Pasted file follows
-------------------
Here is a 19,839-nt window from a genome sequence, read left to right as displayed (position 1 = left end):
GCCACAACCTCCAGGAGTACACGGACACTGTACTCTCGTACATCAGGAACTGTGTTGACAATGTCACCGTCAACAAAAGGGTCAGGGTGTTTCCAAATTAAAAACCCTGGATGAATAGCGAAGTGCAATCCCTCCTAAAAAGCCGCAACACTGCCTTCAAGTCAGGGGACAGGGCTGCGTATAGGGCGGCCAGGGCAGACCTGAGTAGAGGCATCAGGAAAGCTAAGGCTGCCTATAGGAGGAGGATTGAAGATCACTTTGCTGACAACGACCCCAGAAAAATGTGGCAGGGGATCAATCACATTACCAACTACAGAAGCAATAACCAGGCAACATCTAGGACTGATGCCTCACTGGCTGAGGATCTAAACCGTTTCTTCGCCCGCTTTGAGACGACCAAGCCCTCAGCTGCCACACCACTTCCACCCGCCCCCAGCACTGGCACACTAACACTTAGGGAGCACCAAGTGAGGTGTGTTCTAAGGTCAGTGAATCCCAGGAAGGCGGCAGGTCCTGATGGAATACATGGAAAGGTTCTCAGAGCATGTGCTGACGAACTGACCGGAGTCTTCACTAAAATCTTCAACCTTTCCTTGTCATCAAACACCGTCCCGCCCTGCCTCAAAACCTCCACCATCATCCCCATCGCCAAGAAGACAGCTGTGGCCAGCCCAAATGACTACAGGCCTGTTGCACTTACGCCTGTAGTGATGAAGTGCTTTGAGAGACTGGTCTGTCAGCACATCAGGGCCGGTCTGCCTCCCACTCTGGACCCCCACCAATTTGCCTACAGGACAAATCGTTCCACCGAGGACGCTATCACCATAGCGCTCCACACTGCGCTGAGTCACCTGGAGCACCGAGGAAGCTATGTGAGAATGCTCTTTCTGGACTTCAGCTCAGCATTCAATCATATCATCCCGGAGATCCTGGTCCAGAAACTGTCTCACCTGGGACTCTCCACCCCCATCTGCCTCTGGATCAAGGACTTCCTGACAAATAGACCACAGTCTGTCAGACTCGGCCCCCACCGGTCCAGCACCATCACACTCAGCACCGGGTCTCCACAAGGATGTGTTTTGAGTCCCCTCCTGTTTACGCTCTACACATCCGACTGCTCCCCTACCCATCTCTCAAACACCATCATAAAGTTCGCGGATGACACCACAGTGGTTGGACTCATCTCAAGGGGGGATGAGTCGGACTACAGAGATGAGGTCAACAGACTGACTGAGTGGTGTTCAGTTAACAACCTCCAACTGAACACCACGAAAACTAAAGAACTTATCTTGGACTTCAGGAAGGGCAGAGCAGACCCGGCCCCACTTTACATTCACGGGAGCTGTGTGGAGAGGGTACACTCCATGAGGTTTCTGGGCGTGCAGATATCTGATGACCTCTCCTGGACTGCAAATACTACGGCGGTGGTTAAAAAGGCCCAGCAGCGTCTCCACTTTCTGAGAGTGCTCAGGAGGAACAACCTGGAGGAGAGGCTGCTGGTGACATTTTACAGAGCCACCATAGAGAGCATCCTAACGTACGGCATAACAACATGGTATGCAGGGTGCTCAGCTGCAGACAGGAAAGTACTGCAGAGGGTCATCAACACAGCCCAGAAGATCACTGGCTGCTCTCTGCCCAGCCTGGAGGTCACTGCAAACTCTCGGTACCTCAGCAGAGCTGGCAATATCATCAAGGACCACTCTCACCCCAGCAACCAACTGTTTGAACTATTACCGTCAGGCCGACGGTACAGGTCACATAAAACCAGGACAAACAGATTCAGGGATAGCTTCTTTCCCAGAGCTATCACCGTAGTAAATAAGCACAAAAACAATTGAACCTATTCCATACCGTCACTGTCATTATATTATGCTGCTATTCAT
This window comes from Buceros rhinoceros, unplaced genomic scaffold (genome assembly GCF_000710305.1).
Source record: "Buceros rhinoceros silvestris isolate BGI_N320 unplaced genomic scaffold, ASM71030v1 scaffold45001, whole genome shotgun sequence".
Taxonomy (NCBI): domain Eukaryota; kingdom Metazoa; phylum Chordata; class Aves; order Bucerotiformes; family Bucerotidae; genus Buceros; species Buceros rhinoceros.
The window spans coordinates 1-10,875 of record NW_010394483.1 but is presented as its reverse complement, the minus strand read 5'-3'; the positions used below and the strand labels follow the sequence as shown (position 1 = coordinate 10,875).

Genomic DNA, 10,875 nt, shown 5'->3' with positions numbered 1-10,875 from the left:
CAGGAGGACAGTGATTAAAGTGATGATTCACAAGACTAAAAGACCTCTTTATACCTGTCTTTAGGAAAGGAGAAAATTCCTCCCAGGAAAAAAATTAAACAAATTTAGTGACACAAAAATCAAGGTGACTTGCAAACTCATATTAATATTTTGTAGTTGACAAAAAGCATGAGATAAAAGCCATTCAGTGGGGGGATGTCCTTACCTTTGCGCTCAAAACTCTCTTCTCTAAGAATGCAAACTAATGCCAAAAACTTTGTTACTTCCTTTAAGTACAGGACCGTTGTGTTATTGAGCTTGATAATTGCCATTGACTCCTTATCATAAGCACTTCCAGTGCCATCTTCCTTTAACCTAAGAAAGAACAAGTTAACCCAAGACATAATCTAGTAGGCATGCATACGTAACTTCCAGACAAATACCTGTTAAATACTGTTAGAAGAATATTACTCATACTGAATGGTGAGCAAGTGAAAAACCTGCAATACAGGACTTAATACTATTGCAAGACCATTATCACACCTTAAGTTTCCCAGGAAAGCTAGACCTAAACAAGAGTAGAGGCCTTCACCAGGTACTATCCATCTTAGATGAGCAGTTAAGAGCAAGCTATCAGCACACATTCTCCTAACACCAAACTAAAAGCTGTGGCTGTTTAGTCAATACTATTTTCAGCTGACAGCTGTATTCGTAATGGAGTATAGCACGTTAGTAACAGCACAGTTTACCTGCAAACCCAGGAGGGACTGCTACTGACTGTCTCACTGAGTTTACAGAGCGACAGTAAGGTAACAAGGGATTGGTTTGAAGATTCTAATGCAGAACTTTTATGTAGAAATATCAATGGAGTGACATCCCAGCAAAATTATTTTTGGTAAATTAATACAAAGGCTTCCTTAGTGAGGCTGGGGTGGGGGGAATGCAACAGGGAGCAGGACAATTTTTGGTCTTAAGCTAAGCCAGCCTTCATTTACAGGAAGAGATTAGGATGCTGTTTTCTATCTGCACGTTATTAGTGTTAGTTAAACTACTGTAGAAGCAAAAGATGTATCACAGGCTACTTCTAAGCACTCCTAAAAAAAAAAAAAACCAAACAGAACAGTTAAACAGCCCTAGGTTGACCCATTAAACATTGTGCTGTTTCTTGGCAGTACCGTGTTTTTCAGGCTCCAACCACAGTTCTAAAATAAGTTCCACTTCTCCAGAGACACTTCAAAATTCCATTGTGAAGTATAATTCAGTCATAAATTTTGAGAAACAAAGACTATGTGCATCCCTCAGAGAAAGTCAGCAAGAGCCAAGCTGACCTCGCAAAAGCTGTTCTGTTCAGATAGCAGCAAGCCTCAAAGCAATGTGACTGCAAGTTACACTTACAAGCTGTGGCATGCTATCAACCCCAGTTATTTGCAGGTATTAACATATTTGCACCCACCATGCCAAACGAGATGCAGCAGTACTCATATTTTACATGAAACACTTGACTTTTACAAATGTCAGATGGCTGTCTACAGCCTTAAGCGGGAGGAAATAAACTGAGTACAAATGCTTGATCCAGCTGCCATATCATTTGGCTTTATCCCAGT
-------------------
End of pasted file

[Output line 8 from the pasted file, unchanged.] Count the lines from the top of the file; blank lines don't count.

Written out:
CAGGAGGACAGTGATTAAAGTGATGATTCACAAGACTAAAAGACCTCTTTATACCTGTCTTTAGGAAAGGAGAAAATTCCTCCCAGGAAAAAAATTAAACAAATTTAGTGACACAAAAATCAAGGTGACTTGCAAACTCATATTAATATTTTGTAGTTGACAAAAAGCATGAGATAAAAGCCATTCAGTGGGGGGATGTCCTTACCTTTGCGCTCAAAACTCTCTTCTCTAAGAATGCAAACTAATGCCAAAAACTTTGTTACTTCCTTTAAGTACAGGACCGTTGTGTTATTGAGCTTGATAATTGCCATTGACTCCTTATCATAAGCACTTCCAGTGCCATCTTCCTTTAACCTAAGAAAGAACAAGTTAACCCAAGACATAATCTAGTAGGCATGCATACGTAACTTCCAGACAAATACCTGTTAAATACTGTTAGAAGAATATTACTCATACTGAATGGTGAGCAAGTGAAAAACCTGCAATACAGGACTTAATACTATTGCAAGACCATTATCACACCTTAAGTTTCCCAGGAAAGCTAGACCTAAACAAGAGTAGAGGCCTTCACCAGGTACTATCCATCTTAGATGAGCAGTTAAGAGCAAGCTATCAGCACACATTCTCCTAACACCAAACTAAAAGCTGTGGCTGTTTAGTCAATACTATTTTCAGCTGACAGCTGTATTCGTAATGGAGTATAGCACGTTAGTAACAGCACAGTTTACCTGCAAACCCAGGAGGGACTGCTACTGACTGTCTCACTGAGTTTACAGAGCGACAGTAAGGTAACAAGGGATTGGTTTGAAGATTCTAATGCAGAACTTTTATGTAGAAATATCAATGGAGTGACATCCCAGCAAAATTATTTTTGGTAAATTAATACAAAGGCTTCCTTAGTGAGGCTGGGGTGGGGGGAATGCAACAGGGAGCAGGACAATTTTTGGTCTTAAGCTAAGCCAGCCTTCATTTACAGGAAGAGATTAGGATGCTGTTTTCTATCTGCACGTTATTAGTGTTAGTTAAACTACTGTAGAAGCAAAAGATGTATCACAGGCTACTTCTAAGCACTCCTAAAAAAAAAAAAAACCAAACAGAACAGTTAAACAGCCCTAGGTTGACCCATTAAACATTGTGCTGTTTCTTGGCAGTACCGTGTTTTTCAGGCTCCAACCACAGTTCTAAAATAAGTTCCACTTCTCCAGAGACACTTCAAAATTCCATTGTGAAGTATAATTCAGTCATAAATTTTGAGAAACAAAGACTATGTGCATCCCTCAGAGAAAGTCAGCAAGAGCCAAGCTGACCTCGCAAAAGCTGTTCTGTTCAGATAGCAGCAAGCCTCAAAGCAATGTGACTGCAAGTTACACTTACAAGCTGTGGCATGCTATCAACCCCAGTTATTTGCAGGTATTAACATATTTGCACCCACCATGCCAAACGAGATGCAGCAGTACTCATATTTTACATGAAACACTTGACTTTTACAAATGTCAGATGGCTGTCTACAGCCTTAAGCGGGAGGAAATAAACTGAGTACAAATGCTTGATCCAGCTGCCATATCATTTGGCTTTATCCCAGT